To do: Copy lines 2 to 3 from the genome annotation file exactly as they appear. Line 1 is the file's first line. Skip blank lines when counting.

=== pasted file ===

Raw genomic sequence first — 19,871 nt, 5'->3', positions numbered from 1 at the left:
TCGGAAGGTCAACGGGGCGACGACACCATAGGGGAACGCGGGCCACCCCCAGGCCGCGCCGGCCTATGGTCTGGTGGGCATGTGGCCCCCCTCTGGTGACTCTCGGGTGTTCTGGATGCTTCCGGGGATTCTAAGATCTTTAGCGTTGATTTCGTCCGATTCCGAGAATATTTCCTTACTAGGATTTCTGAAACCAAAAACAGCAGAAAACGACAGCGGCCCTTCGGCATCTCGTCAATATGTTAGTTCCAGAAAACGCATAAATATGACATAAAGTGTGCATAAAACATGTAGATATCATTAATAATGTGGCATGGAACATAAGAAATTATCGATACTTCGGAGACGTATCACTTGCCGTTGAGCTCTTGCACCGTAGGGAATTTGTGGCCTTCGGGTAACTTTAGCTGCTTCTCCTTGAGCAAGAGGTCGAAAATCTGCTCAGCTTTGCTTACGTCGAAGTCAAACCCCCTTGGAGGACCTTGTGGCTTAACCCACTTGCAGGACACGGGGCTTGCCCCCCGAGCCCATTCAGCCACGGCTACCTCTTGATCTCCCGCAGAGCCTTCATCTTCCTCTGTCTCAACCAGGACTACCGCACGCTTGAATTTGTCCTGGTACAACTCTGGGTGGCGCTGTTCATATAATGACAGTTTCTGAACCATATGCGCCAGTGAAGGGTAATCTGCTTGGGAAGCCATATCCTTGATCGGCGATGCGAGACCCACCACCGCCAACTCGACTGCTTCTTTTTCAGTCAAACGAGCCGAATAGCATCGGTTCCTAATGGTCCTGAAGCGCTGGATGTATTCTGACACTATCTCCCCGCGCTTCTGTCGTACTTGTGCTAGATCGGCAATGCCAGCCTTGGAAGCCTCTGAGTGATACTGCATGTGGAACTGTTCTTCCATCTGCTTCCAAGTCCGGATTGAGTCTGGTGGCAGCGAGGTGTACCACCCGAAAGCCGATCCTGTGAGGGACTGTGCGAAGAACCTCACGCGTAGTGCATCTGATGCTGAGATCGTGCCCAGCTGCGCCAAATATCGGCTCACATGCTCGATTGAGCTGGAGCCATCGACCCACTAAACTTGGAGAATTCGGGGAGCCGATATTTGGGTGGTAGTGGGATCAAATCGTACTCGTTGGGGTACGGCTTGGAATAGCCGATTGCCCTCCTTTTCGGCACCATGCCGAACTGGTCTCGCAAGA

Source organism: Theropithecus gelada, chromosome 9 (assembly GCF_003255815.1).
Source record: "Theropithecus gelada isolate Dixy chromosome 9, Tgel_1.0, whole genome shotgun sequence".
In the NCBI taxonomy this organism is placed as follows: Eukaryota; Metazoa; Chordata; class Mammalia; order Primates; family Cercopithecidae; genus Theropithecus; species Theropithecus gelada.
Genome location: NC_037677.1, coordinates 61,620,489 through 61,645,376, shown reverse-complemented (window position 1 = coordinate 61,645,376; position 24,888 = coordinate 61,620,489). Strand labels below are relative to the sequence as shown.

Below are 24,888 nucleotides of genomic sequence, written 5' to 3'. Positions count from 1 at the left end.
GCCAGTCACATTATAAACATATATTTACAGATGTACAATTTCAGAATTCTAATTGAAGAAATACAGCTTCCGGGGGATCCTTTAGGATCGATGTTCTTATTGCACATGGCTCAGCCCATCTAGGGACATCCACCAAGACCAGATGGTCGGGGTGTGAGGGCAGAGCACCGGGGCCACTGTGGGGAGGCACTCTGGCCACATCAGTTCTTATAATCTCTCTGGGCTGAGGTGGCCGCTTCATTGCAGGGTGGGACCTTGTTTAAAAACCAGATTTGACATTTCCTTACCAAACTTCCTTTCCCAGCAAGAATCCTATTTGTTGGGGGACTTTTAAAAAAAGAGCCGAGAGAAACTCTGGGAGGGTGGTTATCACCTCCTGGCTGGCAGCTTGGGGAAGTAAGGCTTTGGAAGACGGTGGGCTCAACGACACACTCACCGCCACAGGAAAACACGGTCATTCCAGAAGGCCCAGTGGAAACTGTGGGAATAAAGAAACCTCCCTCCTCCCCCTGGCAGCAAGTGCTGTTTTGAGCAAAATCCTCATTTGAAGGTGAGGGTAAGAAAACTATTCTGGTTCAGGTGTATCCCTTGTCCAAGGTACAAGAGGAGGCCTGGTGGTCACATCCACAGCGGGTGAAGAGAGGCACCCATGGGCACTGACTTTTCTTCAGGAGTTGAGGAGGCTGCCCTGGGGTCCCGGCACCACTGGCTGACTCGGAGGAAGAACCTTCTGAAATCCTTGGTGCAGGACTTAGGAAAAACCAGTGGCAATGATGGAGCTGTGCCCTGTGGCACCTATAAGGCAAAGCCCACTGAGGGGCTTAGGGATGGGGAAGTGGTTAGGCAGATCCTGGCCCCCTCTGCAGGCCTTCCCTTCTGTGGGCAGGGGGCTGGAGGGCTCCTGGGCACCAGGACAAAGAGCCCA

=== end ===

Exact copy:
TCGGAAGGTCAACGGGGCGACGACACCATAGGGGAACGCGGGCCACCCCCAGGCCGCGCCGGCCTATGGTCTGGTGGGCATGTGGCCCCCCTCTGGTGACTCTCGGGTGTTCTGGATGCTTCCGGGGATTCTAAGATCTTTAGCGTTGATTTCGTCCGATTCCGAGAATATTTCCTTACTAGGATTTCTGAAACCAAAAACAGCAGAAAACGACAGCGGCCCTTCGGCATCTCGTCAATATGTTAGTTCCAGAAAACGCATAAATATGACATAAAGTGTGCATAAAACATGTAGATATCATTAATAATGTGGCATGGAACATAAGAAATTATCGATACTTCGGAGACGTATCACTTGCCGTTGAGCTCTTGCACCGTAGGGAATTTGTGGCCTTCGGGTAACTTTAGCTGCTTCTCCTTGAGCAAGAGGTCGAAAATCTGCTCAGCTTTGCTTACGTCGAAGTCAAACCCCCTTGGAGGACCTTGTGGCTTAACCCACTTGCAGGACACGGGGCTTGCCCCCCGAGCCCATTCAGCCACGGCTACCTCTTGATCTCCCGCAGAGCCTTCATCTTCCTCTGTCTCAACCAGGACTACCGCACGCTTGAATTTGTCCTGGTACAACTCTGGGTGGCGCTGTTCATATAATGACAGTTTCTGAACCATATGCGCCAGTGAAGGGTAATCTGCTTGGGAAGCCATATCCTTGATCGGCGATGCGAGACCCACCACCGCCAACTCGACTGCTTCTTTTTCAGTCAAACGAGCCGAATAGCATCGGTTCCTAATGGTCCTGAAGCGCTGGATGTATTCTGACACTATCTCCCCGCGCTTCTGTCGTACTTGTGCTAGATCGGCAATGCCAGCCTTGGAAGCCTCTGAGTGATACTGCATGTGGAACTGTTCTTCCATCTGCTTCCAAGTCCGGATTGAGTCTGGTGGCAGCGAGGTGTACCACCCGAAAGCCGATCCTGTGAGGGACTGTGCGAAGAACCTCACGCGTAGTGCATCTGATGCTGAGATCGTGCCCAGCTGCGCCAAATATCGGCTCACATGCTCGATTGAGCTGGAGCCATCGACCCACTAAACTTGGAGAATTCGGGGAGCCGATATTTGGGTGGTAGTGGGATCAAATCGTACTCGTTGGGGTACGGCTTGGAATAGCCGATTGCCCTCCTTTTCGGCACCATGCCGAACTGGTCTCGCAAGA

Source organism: Theropithecus gelada, chromosome 9 (assembly GCF_003255815.1).